Five things to know about intellectual property 

James Kinnaird, associate at Marks & Clerk LLP, discusses the ins and outs of IP, with contribution from Hyphen Design.

A few months ago, an entrepreneur came to me looking for help in protecting a brilliant idea for a piece of furniture. It was new, innovative and I could see exactly why he was so excited about it. However, he’d a published patent application that claimed only his prototype in exhaustive detail. This allowed competitors to steal his idea by slightly modifying his prototype, which rendered his patent worthless.

The problem was that while he understood the need for intellectual property protection, he misjudged the scope of protection he needed. Many misunderstandings about IP can be avoided with a little information. Here, we look at five tips to help entrepreneurs.

What IP protection is available?

Before seeking protection, you need to understand the different kinds of IP available. IP protection is territorial and different types are available in different countries. These are the types most UK entrepreneurs need to be aware of:

  • Patents. These are very powerful if used correctly because they can block others from copying your idea for up to 20 years, provided that your idea’s application provides a unique product or service with advantages over its competition. Patents are particularly useful if your idea is easy and cheap to copy. For example, you might have a brilliant idea for a new gadget that requires time and money to develop, but once on the shelves can be easily copied or modified by a competitor. Used correctly, a patent will stop others from stealing your idea by simple modification.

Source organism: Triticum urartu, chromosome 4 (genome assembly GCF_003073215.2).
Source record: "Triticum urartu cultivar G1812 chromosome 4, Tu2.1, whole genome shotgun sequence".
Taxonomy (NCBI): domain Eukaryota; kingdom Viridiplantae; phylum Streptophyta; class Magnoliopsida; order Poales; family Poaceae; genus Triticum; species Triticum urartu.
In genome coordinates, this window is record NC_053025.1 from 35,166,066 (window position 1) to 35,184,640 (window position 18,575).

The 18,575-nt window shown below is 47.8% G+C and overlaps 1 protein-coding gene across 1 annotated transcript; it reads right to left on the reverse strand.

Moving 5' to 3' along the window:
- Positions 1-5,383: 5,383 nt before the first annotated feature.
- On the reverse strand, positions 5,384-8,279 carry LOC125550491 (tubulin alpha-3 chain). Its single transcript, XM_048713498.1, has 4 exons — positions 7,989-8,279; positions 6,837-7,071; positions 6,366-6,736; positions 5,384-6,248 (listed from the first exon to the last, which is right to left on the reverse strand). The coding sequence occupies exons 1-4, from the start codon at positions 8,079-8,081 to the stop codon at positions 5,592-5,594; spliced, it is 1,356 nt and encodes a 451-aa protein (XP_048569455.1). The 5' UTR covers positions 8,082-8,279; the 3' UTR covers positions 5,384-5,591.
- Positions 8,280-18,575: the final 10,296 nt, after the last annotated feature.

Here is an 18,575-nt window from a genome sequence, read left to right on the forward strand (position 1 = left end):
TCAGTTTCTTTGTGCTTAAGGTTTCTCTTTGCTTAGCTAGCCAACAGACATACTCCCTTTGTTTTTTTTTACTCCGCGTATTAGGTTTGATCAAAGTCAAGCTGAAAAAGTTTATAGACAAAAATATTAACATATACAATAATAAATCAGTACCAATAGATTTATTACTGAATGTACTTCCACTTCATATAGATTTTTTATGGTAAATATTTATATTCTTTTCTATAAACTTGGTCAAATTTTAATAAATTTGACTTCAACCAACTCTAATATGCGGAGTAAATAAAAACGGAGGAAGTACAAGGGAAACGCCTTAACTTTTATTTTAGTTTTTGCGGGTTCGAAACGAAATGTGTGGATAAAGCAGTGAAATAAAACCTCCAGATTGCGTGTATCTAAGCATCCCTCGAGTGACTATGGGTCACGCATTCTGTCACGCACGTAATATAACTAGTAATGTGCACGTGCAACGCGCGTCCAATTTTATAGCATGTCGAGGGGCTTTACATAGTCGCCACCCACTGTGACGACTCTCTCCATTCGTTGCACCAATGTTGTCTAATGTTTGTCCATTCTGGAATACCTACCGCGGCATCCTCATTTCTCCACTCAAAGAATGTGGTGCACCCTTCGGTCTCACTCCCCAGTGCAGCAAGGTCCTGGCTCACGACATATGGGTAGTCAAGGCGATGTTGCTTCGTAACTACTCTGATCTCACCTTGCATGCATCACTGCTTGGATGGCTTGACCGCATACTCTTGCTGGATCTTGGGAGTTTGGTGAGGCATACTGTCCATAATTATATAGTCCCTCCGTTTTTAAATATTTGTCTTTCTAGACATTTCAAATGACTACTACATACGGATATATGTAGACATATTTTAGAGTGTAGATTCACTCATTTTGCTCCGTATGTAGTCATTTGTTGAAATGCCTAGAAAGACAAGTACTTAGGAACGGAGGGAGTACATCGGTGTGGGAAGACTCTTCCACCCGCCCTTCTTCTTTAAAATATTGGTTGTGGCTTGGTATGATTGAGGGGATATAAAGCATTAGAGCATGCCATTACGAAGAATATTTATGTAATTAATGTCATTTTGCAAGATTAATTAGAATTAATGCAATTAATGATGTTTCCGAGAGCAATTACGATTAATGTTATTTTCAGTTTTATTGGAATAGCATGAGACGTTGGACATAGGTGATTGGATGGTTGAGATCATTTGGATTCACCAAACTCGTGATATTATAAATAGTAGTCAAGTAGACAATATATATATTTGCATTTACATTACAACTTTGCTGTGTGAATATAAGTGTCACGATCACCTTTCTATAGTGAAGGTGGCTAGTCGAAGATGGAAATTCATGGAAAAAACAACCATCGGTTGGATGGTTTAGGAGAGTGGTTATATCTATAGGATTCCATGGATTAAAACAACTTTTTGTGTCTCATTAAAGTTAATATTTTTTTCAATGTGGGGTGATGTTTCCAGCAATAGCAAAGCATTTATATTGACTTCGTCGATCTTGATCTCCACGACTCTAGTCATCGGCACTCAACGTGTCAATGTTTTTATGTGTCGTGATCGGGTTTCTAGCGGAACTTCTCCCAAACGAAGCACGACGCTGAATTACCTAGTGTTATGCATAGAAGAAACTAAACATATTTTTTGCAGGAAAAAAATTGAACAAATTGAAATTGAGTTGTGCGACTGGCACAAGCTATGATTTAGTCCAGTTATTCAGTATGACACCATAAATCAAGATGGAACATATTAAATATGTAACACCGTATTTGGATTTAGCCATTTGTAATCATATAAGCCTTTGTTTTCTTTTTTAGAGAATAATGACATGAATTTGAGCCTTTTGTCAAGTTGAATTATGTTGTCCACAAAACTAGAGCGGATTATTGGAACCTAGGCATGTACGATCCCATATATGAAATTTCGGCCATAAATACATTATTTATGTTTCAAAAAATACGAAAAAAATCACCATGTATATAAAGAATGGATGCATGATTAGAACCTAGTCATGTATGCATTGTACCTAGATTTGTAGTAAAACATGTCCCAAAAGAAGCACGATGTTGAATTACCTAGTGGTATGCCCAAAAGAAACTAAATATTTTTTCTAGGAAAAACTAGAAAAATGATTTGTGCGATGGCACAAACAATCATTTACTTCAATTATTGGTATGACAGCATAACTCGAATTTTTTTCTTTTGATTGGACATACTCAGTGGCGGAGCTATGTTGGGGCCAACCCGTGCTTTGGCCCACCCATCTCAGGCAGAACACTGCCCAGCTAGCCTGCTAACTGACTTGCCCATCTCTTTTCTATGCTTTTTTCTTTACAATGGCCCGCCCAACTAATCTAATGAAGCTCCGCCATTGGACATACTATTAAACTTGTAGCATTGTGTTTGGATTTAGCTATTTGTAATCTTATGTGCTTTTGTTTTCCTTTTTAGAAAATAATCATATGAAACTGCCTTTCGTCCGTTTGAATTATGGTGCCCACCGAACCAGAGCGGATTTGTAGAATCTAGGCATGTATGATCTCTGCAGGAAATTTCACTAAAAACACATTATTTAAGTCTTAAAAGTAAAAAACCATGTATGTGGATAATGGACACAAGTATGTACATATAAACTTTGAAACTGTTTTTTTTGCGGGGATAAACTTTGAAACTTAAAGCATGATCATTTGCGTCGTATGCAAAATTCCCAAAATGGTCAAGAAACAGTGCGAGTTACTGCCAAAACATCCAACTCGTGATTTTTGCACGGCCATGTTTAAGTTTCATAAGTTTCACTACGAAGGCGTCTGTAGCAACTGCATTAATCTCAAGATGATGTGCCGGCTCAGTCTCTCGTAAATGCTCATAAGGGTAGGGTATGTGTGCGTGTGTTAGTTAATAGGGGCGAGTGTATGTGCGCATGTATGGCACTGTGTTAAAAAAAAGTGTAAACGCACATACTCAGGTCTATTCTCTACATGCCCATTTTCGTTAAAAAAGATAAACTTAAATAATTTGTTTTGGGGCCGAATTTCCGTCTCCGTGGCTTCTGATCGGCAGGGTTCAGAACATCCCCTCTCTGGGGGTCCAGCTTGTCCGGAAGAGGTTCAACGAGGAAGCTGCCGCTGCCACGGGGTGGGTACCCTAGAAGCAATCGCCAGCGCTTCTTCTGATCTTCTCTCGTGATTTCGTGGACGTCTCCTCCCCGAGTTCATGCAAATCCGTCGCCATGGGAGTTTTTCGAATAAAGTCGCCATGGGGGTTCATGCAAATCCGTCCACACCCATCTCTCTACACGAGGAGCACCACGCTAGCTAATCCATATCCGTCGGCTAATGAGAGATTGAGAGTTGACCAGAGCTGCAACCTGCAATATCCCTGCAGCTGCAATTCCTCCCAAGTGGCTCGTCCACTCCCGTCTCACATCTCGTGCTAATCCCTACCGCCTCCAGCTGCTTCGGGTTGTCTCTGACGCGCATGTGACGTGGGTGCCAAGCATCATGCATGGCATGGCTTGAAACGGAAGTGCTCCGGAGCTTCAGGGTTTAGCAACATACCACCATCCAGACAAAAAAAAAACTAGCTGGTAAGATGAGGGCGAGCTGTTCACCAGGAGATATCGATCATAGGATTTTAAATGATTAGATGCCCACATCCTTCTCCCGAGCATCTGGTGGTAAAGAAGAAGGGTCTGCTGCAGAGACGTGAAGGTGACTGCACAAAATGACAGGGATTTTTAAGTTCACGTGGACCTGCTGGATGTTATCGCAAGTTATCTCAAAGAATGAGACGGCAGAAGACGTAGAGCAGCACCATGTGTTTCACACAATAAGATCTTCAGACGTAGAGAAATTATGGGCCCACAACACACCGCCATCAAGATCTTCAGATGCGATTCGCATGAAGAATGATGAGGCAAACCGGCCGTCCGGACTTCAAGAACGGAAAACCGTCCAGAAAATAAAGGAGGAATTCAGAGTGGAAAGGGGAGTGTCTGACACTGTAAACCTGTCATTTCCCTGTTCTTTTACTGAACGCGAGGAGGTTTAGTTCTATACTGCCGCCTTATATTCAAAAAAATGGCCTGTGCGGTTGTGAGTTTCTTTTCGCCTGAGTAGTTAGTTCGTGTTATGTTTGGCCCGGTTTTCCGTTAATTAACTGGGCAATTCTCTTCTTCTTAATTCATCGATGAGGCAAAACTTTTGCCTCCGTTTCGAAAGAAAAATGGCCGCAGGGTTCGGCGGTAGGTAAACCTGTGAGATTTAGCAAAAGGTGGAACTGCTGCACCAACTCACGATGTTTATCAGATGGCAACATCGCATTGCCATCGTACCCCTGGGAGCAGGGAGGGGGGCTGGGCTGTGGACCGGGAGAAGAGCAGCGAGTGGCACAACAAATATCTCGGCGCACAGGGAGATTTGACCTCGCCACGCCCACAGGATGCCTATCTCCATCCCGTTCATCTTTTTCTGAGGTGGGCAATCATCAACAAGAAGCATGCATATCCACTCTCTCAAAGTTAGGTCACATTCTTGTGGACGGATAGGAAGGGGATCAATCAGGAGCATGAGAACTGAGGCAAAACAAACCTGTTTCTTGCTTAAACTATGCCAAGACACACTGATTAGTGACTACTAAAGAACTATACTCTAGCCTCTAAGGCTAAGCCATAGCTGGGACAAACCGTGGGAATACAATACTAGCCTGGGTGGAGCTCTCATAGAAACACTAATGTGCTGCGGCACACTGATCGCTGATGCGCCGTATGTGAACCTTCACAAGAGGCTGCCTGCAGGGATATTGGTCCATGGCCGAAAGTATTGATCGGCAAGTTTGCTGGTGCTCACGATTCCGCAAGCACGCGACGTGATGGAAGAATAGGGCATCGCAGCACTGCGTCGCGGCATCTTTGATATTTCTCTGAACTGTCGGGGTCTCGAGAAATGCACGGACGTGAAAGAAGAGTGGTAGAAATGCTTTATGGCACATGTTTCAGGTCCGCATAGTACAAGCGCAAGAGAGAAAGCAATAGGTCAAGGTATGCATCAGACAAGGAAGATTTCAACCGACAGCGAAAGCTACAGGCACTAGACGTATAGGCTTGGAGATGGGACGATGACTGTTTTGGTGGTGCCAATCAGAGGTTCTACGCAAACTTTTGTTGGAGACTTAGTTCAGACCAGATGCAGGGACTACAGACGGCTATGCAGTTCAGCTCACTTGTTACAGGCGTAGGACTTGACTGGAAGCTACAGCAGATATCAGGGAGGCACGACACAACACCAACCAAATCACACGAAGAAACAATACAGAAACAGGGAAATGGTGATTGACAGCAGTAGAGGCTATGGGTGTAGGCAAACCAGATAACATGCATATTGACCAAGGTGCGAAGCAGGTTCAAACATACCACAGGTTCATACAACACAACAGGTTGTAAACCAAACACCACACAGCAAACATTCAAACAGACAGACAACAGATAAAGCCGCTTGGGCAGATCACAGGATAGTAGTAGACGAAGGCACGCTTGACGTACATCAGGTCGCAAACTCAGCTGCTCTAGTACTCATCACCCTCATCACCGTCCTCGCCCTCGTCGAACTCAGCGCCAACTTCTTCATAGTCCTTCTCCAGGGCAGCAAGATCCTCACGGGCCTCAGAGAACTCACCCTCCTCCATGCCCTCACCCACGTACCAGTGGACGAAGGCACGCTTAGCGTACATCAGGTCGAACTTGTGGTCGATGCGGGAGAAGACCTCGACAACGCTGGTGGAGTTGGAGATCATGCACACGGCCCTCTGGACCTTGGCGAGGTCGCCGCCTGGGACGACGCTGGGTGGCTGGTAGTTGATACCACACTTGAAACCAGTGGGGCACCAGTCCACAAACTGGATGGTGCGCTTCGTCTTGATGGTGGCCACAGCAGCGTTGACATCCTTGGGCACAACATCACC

• Registered designs. These protect the aesthetic impression produced by an object on a user for up to 25 years, but only its appearance, not the idea itself. However, as many products are unpatentable, designs provide a quick and cheap alternative. For example, a dragon-shaped suitcase is not patentable because it works like a normal suitcase, but its looks are worthy of design protection. That said, a different-looking dragon suitcase will not infringe the design.
  • Registered trade marks. These can protect almost anything that determines the origin of goods or services, such as words, logos, symbols, slogans, smells, sounds etc. Trade mark registration is often sought to obtain legal certainty and provides a basis for franchising and licensing a “brand”.
  • Unregistered rights. These are rights that you don’t have to apply for in the UK, which include unregistered designs, trademarks and copyright. Copyright applies to IP that can’t be safeguarded by other means, like art, computer programs and books. Unregistered rights are much more expensive to enforce than registered rights.

Where to file for IP protection